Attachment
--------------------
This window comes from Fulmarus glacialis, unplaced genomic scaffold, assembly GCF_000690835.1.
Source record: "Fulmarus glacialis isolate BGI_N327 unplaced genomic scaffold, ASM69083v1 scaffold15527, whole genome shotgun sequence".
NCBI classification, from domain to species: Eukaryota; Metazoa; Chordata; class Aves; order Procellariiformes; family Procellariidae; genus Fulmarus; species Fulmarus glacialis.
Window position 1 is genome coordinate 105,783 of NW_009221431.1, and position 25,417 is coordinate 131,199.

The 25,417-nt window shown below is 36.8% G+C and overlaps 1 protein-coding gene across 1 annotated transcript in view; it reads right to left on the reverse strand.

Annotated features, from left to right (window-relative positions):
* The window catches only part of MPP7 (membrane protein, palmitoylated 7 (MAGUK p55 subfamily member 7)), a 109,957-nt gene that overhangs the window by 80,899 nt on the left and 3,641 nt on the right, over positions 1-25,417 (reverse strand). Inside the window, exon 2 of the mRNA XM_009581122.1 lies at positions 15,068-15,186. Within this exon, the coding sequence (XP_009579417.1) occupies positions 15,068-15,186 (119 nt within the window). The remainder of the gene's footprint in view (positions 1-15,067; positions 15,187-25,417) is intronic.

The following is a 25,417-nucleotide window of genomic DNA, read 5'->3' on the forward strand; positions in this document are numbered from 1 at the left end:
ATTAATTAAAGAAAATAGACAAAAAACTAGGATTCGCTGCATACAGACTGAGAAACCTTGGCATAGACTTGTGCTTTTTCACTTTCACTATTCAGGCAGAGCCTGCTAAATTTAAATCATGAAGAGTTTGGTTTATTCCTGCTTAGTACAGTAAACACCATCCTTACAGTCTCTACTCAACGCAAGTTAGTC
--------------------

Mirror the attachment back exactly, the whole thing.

This window comes from Fulmarus glacialis, unplaced genomic scaffold, assembly GCF_000690835.1.
Source record: "Fulmarus glacialis isolate BGI_N327 unplaced genomic scaffold, ASM69083v1 scaffold15527, whole genome shotgun sequence".
NCBI classification, from domain to species: Eukaryota; Metazoa; Chordata; class Aves; order Procellariiformes; family Procellariidae; genus Fulmarus; species Fulmarus glacialis.
Window position 1 is genome coordinate 105,783 of NW_009221431.1, and position 25,417 is coordinate 131,199.

The 25,417-nt window shown below is 36.8% G+C and overlaps 1 protein-coding gene across 1 annotated transcript in view; it reads right to left on the reverse strand.

Annotated features, from left to right (window-relative positions):
* The window catches only part of MPP7 (membrane protein, palmitoylated 7 (MAGUK p55 subfamily member 7)), a 109,957-nt gene that overhangs the window by 80,899 nt on the left and 3,641 nt on the right, over positions 1-25,417 (reverse strand). Inside the window, exon 2 of the mRNA XM_009581122.1 lies at positions 15,068-15,186. Within this exon, the coding sequence (XP_009579417.1) occupies positions 15,068-15,186 (119 nt within the window). The remainder of the gene's footprint in view (positions 1-15,067; positions 15,187-25,417) is intronic.

The following is a 25,417-nucleotide window of genomic DNA, read 5'->3' on the forward strand; positions in this document are numbered from 1 at the left end:
ATTAATTAAAGAAAATAGACAAAAAACTAGGATTCGCTGCATACAGACTGAGAAACCTTGGCATAGACTTGTGCTTTTTCACTTTCACTATTCAGGCAGAGCCTGCTAAATTTAAATCATGAAGAGTTTGGTTTATTCCTGCTTAGTACAGTAAACACCATCCTTACAGTCTCTACTCAACGCAAGTTAGTC